Front Street Fungi meets Missoula’s demand for locally grown mushrooms
William Gregg was walking through a Missoula grocery store when he realized the local food scene was lacking one important ingredient: mushrooms.
Most mushrooms sold locally are flown in from California or Canada, so Gregg decided to start a commercial gourmet mushroom farm in January of 2018.
Doing his own research and using upcycled plastic buckets to grow the mushrooms, he launched Front Street Fungi while learning about the crop’s complexity.
“Stepping into it with low capital and being able to get into it without spending an arm and a leg, I felt made it really approachable,” Gregg said. “More than anything, there was a niche that needed to be filled in my community. That specific food product was not being cultivated, and I think that I was inspired by that and I was inspired to provide that local food source.”
Now with updated equipment, he produces about 200 pounds of mushrooms per week at his 1,000-square-foot urban farm, providing local restaurants and grocery stores with pink, yellow, blue, pearl, phoenix, white elm and shitake mushrooms.
Gregg has hosted a few workshops to educate others in Missoula on how to grow their own mushrooms and wants to encourage other young entrepreneurs like himself to try farming if they’re passionate about it.
“You don’t have to be an industrial farmer,” he said. “You can be a small-scale commercial producer, and while doing so empower others to be small-scale commercial producers. I’d rather have a community of young farmers in this network that all support each other and our community, and I’d rather have a few mushroom farmers in Montana than one big mushroom factory and farm.”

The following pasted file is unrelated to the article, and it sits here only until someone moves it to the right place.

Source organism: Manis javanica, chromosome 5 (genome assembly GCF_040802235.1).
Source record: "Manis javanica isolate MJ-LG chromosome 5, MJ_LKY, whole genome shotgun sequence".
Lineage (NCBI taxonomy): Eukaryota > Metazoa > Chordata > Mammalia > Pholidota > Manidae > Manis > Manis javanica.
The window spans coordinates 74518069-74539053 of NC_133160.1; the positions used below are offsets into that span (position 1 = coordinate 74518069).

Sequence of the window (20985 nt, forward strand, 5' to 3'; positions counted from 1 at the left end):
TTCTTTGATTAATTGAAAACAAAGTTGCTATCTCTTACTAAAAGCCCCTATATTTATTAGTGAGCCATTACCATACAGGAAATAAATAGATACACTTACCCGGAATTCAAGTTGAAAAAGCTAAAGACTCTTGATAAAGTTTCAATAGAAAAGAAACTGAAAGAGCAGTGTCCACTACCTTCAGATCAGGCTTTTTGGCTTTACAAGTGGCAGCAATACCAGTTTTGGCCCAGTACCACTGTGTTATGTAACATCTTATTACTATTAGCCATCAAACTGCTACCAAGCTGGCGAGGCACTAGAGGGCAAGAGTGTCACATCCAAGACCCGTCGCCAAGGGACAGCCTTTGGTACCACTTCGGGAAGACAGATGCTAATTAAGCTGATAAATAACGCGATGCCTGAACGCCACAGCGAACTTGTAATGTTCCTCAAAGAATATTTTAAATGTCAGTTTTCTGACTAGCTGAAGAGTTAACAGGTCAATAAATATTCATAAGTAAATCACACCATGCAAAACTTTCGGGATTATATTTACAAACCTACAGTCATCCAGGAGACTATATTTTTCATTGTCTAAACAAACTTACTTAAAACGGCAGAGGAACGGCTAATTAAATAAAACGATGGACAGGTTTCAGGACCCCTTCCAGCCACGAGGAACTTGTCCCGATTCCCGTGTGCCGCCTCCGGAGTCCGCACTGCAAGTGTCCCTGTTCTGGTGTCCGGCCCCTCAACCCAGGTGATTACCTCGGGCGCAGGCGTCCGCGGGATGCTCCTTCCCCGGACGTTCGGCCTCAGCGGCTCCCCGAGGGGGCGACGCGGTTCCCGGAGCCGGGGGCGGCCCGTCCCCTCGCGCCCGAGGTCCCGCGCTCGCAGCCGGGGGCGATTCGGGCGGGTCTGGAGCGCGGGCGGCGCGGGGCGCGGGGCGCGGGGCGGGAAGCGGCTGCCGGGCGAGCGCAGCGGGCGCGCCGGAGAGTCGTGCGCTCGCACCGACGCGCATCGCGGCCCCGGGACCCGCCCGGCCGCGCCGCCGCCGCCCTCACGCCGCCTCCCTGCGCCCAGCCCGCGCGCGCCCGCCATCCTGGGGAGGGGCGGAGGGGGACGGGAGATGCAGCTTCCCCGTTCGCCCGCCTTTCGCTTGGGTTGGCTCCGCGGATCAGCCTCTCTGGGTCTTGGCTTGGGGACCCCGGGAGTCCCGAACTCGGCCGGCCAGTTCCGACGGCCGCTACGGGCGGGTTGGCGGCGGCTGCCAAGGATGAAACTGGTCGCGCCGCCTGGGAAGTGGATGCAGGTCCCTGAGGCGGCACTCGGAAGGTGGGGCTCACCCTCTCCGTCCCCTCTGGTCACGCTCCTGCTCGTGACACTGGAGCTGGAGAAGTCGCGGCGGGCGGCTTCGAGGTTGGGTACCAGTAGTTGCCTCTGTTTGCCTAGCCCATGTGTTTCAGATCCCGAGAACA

The process starts with a cultured grain that is transferred into locally sourced, sterilized sawdust, which helps more spores produce mushrooms once placed in a fruiting chamber that provides ample oxygen for growth.
With an effective process, Gregg can use the spores produced by the mushrooms and begin the cycle again.
“The failure rate is high when you begin, but those who have the grit to move past those crop failures and intelligently diagnose situations in their mushroom farm are the ones who are going to succeed,” he said. “Not only do I find that exciting, I find that motivating. It’s exciting to move past a challenge.”
Gregg is also participating in a crowdfunded Kiva loan program through the Community Food Agriculture Coalition of Missoula County. About $3,000 of the $9,000 has been raised to purchase a larger sterilizer that would increase his mushroom production to 700 pounds per week.
After expanding, the mushroom farm will be the largest in Montana, and Gregg hopes to employ others and host internships for UM students. Providing a consultation service to other interested farmers is also on the horizon.
“For me, it’s really exciting to be an entrepreneur and a first-generation farmer,” he said. “I didn’t grow up around anybody who farmed, and so being able to connect with other young farmers and establish the need for young farmers in our community by creating a network of them, is something I’m really excited about.”
Front Street Fungi mushrooms can be purchased every Saturday during the winter farmers market at the Missoula Senior Center.
Mari Hall is a reporter for the Missoula Current and can be contacted via email at email@example.com.